Embracing Hands-Free Voicing
So on to the bonus of working on Hands-Free voicing. I have been struggling for a few months with the device never getting any voice at all and being super frustrated about it. I had about given up on that being an option for me despite my huge desire to be able to use it for teaching when having two hands for demonstrating is helpful.
Discovering the Stabilibase
The first revelation was the Stabilibase. I had looked at them and thought they are too big and will not work for me. BUT imagine my surprise when I put one on and not only did it fit smoothly, go on easily, but it opened up my Stoma in a way that improved my breathing as well as my voicing. Everyone was happy that I could get a clear voice in seconds with the standard HME.
Overcoming Challenges with Hands-Free Voicing
So out came my Hands-Free, we inserted a new HME, practiced the turning of the device to provide the options for manual or hands-free occlusion. I have a lot of left/right perception issues, so it was a bit of a challenge to get the communication organized on how to turn it. Once that was sorted, I tried to speak. Absolutely nothing happened just like at home.
A Defective Device and a Bright Solution
The ATOS trainer looked puzzled and then said let’s try another device. She explained the different strengths of the membrane and that perhaps, trying the light instead of the medium would help. So, we did, and within seconds I was speaking with little effort! The sensation of the membrane closing takes some getting used to at the start, but then the excitement of just talking with no hands involved took over. She looked at my device and declared it defective; it was not me, it was it!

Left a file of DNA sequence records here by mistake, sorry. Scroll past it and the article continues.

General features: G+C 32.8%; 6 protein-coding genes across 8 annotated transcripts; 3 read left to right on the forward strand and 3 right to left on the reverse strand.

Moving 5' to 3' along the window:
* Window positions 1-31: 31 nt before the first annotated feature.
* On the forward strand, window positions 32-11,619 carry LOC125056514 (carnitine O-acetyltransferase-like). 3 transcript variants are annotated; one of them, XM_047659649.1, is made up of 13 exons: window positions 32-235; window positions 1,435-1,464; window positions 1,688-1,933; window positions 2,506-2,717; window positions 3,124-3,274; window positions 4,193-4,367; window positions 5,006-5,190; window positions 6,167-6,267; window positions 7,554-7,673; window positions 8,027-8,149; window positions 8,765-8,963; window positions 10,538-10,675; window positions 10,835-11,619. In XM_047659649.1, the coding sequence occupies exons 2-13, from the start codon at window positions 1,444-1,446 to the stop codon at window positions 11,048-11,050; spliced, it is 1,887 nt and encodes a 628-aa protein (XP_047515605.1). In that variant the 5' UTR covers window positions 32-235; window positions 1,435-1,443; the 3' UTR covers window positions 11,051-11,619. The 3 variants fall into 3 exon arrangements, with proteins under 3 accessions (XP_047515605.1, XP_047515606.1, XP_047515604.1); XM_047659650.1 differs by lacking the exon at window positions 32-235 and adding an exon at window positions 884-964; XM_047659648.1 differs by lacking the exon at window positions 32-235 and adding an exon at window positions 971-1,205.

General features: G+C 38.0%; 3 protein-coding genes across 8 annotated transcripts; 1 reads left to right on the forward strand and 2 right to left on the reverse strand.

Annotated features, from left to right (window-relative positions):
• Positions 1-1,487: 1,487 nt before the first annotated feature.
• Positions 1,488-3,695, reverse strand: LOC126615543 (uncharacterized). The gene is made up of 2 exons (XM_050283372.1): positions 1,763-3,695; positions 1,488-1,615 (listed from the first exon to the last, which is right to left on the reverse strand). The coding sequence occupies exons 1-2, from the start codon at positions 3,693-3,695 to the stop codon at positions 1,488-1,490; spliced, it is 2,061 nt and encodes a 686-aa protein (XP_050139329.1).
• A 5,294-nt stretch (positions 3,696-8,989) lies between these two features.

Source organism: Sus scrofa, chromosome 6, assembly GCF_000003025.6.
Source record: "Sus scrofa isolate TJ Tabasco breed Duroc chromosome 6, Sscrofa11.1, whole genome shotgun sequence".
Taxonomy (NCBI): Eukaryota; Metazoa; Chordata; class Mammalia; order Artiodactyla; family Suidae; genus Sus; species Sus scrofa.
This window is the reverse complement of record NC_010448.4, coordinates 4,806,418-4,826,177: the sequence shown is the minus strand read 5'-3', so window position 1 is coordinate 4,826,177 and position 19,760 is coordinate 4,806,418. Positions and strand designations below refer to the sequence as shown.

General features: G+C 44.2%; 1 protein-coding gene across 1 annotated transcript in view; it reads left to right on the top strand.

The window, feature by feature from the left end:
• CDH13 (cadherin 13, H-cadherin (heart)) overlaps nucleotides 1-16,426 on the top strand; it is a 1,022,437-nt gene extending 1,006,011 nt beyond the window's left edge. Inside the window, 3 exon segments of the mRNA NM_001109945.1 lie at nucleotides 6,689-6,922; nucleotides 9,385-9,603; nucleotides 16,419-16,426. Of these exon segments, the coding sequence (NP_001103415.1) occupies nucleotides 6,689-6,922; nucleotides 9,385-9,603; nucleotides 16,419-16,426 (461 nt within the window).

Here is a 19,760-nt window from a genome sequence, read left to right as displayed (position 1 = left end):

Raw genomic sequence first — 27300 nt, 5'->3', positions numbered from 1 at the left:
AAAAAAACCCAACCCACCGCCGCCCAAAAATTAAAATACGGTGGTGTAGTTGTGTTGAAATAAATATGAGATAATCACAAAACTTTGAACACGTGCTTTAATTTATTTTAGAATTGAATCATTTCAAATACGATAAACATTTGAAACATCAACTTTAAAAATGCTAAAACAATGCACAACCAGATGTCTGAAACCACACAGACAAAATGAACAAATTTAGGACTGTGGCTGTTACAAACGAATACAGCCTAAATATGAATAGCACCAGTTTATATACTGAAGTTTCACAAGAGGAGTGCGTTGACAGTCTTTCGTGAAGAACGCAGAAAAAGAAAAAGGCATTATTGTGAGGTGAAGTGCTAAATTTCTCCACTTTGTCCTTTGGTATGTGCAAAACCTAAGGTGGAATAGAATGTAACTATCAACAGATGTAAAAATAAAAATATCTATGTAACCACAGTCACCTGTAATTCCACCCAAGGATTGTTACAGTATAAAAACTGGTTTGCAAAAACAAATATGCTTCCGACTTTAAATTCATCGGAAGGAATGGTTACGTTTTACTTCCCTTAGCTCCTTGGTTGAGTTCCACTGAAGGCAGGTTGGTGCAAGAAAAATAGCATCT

Looking back at the afternoon, I cannot express enough thankfulness for the efforts of all of the participants in supporting my voicing journey. I do not take for granted my newfound ability to communicate with a voice.
The Power of Voice
As I began the work of recovery, speech was at the heart of my concerns. To me, the actual quality of the voice was secondary to being able to voice at all and to be understood.
When I was In the hospital for my laryngectomy, the SLPs and the SLP students worked with me to develop my confidence in using the TEP and the EL so that I had options. I practiced by reading aloud to myself and speaking to anyone who came into my room even if I wasn’t totally successful.
On the day I left the hospital after 14 days of isolation (Covid made visitors impossible) I got into the car and said hello to my husband and a good friend. Tears all around!
Encouraging Others to Say “Yes”
This training experience was similar to me as a time when I could give back to the community of SLPs and to bring them an opportunity to see and feel what changing is all about. Having the focus of so much talent totally on my Voice journey was a unique privilege, and I encourage anyone who is asked to step up to say Yes! You will be helping to keep the skills of SLPs up to date and providing the way forward for other patients to have good experiences.
The dedication of the ATOS staff was so obvious, they were generous in sharing knowledge with everyone and also were keen to listen to the others for ideas and questions from their practices. It does take cooperation of so many for us to live our best lives, free to go about our daily interactions with confidence and grace.
A Thrilling New Voicing Option
For me having another option for Voicing is thrilling, and as I practice and develop this skill, I will forever remember the kindness of the SLPs, the ATOS reps, and those being trained.
Brooke Elkan-Moore lives in the beautiful Hudson Valley with her Newfoundland Dahlia.
She is a photographer, writer and devoted gardener. A Larry since January of 2021,
Brooke has embraced her changed life and continues to take on new challenges.